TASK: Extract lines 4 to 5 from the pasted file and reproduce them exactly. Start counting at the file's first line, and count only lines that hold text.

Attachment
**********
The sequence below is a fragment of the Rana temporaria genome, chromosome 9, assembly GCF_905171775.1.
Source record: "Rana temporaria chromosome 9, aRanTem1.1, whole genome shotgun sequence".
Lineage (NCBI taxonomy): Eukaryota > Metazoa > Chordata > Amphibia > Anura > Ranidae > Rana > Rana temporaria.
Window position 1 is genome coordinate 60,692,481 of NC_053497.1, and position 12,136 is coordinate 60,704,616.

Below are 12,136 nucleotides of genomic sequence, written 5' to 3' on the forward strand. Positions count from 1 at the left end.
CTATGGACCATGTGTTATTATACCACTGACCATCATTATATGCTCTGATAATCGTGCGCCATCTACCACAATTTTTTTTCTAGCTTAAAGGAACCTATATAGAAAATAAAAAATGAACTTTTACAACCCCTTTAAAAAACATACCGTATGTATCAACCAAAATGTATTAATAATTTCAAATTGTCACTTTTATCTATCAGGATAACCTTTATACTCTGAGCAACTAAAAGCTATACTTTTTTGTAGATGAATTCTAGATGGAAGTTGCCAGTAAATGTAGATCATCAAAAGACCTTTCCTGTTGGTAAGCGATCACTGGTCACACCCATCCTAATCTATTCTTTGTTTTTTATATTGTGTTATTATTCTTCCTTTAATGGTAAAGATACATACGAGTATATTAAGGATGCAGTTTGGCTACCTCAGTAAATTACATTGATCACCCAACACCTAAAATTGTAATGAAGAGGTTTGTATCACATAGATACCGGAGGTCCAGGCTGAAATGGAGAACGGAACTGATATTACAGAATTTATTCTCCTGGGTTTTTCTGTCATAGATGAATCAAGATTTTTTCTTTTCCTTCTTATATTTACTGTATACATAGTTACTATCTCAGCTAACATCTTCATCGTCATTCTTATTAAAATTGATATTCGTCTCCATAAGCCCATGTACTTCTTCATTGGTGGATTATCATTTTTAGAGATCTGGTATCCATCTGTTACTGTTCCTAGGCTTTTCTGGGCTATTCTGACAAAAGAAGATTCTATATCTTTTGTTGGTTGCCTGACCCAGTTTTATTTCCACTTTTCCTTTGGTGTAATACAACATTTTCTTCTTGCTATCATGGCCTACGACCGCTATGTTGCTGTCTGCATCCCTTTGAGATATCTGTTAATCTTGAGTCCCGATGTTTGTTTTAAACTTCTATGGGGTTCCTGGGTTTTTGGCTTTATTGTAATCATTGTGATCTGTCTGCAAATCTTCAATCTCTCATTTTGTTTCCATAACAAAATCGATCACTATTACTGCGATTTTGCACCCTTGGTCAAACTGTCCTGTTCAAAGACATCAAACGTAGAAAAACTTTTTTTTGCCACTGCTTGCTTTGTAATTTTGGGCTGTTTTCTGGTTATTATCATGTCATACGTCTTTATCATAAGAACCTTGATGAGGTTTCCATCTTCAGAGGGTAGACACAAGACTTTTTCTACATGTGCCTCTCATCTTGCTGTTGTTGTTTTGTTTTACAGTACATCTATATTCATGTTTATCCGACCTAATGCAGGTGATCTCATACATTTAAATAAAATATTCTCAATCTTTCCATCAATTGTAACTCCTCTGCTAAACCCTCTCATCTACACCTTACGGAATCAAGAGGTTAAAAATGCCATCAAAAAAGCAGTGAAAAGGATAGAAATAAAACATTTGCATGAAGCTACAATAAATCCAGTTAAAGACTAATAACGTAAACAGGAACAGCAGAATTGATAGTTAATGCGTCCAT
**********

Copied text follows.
Window position 1 is genome coordinate 60,692,481 of NC_053497.1, and position 12,136 is coordinate 60,704,616.

Below are 12,136 nucleotides of genomic sequence, written 5' to 3' on the forward strand. Positions count from 1 at the left end.